A nonprofit publication of the Kentucky Center for Public Service Journalism

Kentucky’s General Fund receipts increase 1.5 percent in FY20; Road Fund receipts fall 4.8 percent


State Budget Director John Hicks has reported that Kentucky’s General Fund receipts for Fiscal Year 2020 (FY20) ended better than expected: $104.6 million more than the budget enacted in April 2020 and $575 million more than the late May 2020 revised revenue estimate.

Road Fund collections were $60.3 million less than the enacted budget and $101.5 million more than the May revised estimate. The fiscal year’s revenues are the result of two significantly different revenue trends during the year – solid revenue growth during first nine months of the year, followed by significant declines in the last three months of the year due to the COVID-19 pandemic.

John Hicks

General Fund receipts for FY20 totaled $11,566.6 million which is a 1.5 percent increase over FY19 collections. Receipts for the April-June quarter declined by 4.5 percent over last year primarily due to the impact of reducing the spread of the COVID-19 virus since March, and is the biggest quarterly decline since the Great Recession. Road Fund receipts fell 4.8 percent for the fiscal year and declined by 23.6 percent in the fourth quarter.

In response to the COVID-19 virus, Gov. Andy Beshear extended the April 15 income tax filing deadline to July 15 to provide support at that time. During July, net payments from the extended filings totaled $467 million. Half of that amount was from 2019 tax year returns which were unaffected by the pandemic; the other half was from estimated payments for the current tax year. Estimated payments for the fourth quarter declined from last year by $100 million, 22 percent lower.

The year-end General Fund surplus is $177.5 million: $105.8 million from higher resources than estimated and $71.7 million due to the actions of state agencies in limiting their spending in the last two months of the fiscal year. From the surplus, $162.5 million will be deposited to the Budget Reserve Trust Fund, the state’s rainy day fund. That deposit will raise its balance to $465.7 million, which will provide helpful assistance in contending with the upcoming impacts of the recession.

“The global pandemic has clearly impacted employment and income of Kentuckians and Kentucky businesses”, said Hicks. “The spread of COVID-19 is the biggest threat to the Commonwealth’s economic and fiscal health. The short-term revenue news is positive, but there are many strong signals that fiscal year 2021 will bring a significant budgetary challenge. Without federal fiscal relief Kentucky state and local governments will be facing a substantial retrenchment in critical public services.”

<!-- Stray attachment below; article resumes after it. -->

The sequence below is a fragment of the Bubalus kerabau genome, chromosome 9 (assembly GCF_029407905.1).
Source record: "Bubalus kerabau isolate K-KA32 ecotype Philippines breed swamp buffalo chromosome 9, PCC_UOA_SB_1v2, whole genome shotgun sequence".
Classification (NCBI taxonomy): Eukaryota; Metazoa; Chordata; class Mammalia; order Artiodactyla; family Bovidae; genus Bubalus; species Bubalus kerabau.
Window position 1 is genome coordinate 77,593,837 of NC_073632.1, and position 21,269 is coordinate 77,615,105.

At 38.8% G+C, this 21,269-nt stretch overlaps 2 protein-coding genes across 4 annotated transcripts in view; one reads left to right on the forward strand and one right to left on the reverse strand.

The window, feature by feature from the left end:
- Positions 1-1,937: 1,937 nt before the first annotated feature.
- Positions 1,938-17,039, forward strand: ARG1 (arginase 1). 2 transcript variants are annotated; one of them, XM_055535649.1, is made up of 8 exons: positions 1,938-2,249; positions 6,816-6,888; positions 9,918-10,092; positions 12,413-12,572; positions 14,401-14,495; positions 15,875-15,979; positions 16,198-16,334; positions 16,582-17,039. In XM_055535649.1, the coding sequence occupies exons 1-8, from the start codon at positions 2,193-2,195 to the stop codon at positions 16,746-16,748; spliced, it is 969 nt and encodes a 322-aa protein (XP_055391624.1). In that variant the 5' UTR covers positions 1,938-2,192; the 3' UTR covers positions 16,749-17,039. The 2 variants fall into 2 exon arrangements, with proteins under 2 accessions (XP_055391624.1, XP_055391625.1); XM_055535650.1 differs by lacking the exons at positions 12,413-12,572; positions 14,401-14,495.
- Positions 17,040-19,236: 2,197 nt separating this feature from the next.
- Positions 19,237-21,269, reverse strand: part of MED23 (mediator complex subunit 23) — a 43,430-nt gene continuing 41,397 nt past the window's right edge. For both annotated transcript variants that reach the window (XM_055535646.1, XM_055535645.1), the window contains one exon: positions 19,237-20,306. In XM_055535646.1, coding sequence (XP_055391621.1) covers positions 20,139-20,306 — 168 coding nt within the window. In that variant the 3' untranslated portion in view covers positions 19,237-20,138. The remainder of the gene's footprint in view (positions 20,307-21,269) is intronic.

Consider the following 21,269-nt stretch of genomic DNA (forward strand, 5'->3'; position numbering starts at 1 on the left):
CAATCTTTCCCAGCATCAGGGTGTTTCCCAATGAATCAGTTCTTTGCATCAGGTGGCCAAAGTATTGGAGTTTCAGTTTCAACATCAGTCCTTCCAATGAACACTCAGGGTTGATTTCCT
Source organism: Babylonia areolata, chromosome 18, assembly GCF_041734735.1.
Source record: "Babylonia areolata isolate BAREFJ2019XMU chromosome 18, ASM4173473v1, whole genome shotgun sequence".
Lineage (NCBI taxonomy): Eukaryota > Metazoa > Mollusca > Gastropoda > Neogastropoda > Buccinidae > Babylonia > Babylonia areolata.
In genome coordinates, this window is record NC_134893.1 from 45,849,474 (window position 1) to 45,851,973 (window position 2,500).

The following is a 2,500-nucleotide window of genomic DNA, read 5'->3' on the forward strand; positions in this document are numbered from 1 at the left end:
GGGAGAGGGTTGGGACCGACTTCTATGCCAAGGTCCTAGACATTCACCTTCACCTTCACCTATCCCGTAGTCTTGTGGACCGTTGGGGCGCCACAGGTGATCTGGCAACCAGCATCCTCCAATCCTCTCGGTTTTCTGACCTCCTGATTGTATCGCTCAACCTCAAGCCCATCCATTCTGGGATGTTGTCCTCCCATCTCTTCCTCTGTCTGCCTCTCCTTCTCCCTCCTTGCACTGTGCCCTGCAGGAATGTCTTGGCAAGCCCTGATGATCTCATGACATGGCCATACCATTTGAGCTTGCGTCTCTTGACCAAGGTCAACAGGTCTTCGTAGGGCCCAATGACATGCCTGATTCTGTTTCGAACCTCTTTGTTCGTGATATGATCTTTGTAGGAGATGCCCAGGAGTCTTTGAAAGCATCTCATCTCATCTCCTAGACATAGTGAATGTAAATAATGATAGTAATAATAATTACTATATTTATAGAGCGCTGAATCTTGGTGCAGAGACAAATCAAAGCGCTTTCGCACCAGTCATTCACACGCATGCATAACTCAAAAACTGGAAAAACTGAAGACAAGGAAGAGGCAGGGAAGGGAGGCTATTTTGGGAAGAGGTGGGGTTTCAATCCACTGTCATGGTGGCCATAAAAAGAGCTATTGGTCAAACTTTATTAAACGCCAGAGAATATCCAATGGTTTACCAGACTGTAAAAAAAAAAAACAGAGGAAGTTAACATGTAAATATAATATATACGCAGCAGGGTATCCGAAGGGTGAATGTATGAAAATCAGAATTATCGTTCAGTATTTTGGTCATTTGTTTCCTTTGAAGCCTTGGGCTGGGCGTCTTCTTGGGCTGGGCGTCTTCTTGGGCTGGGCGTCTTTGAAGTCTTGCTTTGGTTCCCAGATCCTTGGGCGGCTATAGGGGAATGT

Fourth Quarter COVID-19 Impacts: General Fund revenues were up 3.9 percent through March, 2020. The post-COVID-19 April through June quarter’s receipts declined by -4.5 percent compared to last year. The following are several tax areas where fourth quarter revenues reflected lower economic activity, primarily due to the COVID-19 virus.

• Sales and Use -5.9 percent
• Corporation Income -37.7 percent
• Estimated Individual and Corporate Income Payments -21.8 percent
• Withholding Excluding Unemployment Insurance benefit withholding -5.5 percent

Major General Fund Categories, Annual Totals, FY20
Individual Income Tax: Individual income tax receipts increased by 4.9 percent, $220.6 million, led by a 12.2 percent increase in the third quarter. Among the major components of the tax, net tax return payments were up sharply reflecting the improved personal income picture for tax year 2019. Estimated payments, or declarations, declined by 8.5 percent in the fourth quarter, indicative of lower expectations for 2020 personal income from sources other payroll. Growth rates for the four quarters were 1.6 percent, 2.3 percent, 12.2 percent and 4.1 percent. Withholding receipts showed 1.0 percent growth in the fourth quarter, which was supported substantially from withholding receipts on unemployment insurance benefits. Excluding those, withholding for the fourth quarter declined by 5.5 percent.

A summary of General Fund collections for FY20 shown in Table 1.

Sales and Use Taxes: Sales and use tax receipts grew $133.3 million, 3.4 percent, in FY20. Receipts were robust for the first three quarters of the year before nonessential retail establishments shut down for part of the fourth quarter in the Commonwealth due to the coronavirus. Growth in tax revenue over the first nine months was strong followed by a fourth quarter decline of 5.9 percent. Quarterly growth rates were 7.8 percent, 4.9 percent, 7.6 percent and -5.9 percent. Part of the fourth-quarter decline in brick and mortar sales was offset by record collections from remote retailers and marketplace providers that remit sales tax from internet purchases.